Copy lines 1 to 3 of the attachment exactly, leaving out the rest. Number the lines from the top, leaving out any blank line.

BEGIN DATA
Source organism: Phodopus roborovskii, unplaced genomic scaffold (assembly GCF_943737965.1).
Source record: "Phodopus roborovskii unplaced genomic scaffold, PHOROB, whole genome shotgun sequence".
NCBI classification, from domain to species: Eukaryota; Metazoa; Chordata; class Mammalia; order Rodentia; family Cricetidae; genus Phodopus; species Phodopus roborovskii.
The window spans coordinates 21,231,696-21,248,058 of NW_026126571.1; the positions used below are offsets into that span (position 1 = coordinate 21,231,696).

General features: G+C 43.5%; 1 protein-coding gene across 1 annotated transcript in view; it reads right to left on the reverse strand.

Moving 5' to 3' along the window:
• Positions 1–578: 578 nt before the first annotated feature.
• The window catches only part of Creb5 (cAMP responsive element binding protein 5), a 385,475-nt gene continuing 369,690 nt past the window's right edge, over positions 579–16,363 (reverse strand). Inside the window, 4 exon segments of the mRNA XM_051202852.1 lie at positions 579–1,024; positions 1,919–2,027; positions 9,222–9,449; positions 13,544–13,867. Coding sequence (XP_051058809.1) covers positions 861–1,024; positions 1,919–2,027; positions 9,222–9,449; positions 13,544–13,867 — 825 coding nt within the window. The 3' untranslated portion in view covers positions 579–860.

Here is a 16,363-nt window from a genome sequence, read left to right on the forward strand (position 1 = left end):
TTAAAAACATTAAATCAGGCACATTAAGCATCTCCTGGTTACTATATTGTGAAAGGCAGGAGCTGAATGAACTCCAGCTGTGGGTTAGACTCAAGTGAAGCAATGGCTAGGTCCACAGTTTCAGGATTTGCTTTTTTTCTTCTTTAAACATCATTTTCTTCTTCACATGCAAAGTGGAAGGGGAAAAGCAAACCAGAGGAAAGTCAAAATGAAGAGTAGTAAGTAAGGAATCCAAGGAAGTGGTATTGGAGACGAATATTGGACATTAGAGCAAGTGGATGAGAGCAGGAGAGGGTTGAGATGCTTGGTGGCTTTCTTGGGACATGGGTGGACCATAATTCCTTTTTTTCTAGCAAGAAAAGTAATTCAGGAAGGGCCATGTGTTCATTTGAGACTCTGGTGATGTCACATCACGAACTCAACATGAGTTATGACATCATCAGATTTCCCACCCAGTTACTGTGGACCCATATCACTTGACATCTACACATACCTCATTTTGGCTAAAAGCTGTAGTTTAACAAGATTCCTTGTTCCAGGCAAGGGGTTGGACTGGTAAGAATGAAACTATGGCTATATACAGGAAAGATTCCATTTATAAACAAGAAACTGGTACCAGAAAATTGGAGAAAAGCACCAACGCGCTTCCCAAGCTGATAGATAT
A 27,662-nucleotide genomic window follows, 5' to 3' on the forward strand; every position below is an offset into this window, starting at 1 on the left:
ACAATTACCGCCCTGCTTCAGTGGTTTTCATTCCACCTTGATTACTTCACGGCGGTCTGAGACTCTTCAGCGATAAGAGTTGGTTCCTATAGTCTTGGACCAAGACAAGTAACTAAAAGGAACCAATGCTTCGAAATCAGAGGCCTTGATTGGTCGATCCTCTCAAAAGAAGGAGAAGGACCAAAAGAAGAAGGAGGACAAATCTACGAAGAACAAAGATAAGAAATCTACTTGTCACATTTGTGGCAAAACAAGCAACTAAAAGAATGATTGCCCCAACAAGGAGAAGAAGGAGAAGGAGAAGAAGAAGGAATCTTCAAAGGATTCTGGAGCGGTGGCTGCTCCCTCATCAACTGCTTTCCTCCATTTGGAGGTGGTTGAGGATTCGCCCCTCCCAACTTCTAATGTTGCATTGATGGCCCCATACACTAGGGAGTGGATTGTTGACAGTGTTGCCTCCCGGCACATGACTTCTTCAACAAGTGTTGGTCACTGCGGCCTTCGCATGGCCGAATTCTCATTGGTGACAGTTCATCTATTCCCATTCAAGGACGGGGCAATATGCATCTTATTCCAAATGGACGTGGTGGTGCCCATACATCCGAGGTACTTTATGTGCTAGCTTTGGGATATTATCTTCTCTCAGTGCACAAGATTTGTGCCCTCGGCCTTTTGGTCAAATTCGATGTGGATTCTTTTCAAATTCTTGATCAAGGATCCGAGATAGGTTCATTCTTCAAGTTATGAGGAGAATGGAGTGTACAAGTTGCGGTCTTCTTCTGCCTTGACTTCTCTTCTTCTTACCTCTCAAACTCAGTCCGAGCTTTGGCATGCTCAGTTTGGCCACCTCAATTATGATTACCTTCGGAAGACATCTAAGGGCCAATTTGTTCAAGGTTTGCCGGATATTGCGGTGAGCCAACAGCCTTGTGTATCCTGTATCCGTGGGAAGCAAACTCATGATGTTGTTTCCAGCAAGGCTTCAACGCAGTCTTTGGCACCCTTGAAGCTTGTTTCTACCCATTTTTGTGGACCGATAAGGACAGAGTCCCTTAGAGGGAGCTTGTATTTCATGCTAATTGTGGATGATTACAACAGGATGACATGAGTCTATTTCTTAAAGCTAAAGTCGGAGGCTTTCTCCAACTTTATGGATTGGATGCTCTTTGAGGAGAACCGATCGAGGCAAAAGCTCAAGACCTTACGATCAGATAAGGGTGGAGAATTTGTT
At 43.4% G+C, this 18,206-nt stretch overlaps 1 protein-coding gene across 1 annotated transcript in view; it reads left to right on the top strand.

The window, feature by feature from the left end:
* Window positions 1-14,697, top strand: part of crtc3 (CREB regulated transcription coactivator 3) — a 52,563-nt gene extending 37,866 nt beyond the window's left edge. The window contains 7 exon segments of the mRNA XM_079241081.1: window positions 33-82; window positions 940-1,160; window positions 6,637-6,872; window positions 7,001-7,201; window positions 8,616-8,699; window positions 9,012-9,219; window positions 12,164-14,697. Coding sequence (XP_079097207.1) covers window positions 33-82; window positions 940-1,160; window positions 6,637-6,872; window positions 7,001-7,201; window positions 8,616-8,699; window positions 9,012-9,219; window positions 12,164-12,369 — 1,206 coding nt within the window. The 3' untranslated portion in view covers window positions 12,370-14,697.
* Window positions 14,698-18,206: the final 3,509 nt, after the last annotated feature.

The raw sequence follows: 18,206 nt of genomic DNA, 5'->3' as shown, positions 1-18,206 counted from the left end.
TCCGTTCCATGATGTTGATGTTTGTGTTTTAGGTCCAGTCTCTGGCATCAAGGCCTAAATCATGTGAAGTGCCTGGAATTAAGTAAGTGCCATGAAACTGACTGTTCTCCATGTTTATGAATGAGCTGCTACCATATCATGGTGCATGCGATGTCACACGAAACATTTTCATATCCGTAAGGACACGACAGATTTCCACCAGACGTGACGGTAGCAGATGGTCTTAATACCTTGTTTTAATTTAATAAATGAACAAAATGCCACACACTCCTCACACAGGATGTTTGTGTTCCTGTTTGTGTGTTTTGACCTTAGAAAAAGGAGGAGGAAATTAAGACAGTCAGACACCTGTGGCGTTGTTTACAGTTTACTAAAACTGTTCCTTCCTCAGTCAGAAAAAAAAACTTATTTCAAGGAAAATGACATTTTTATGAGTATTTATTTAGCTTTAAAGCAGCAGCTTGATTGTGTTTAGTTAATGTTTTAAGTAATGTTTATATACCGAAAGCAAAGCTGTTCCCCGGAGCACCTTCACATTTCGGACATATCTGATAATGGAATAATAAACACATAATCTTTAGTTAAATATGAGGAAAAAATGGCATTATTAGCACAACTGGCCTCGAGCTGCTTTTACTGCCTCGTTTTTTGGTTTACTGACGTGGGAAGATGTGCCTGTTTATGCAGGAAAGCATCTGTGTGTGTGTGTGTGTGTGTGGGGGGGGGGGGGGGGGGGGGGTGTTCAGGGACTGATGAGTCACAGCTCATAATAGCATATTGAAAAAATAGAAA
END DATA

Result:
Source organism: Phodopus roborovskii, unplaced genomic scaffold (assembly GCF_943737965.1).
Source record: "Phodopus roborovskii unplaced genomic scaffold, PHOROB, whole genome shotgun sequence".
NCBI classification, from domain to species: Eukaryota; Metazoa; Chordata; class Mammalia; order Rodentia; family Cricetidae; genus Phodopus; species Phodopus roborovskii.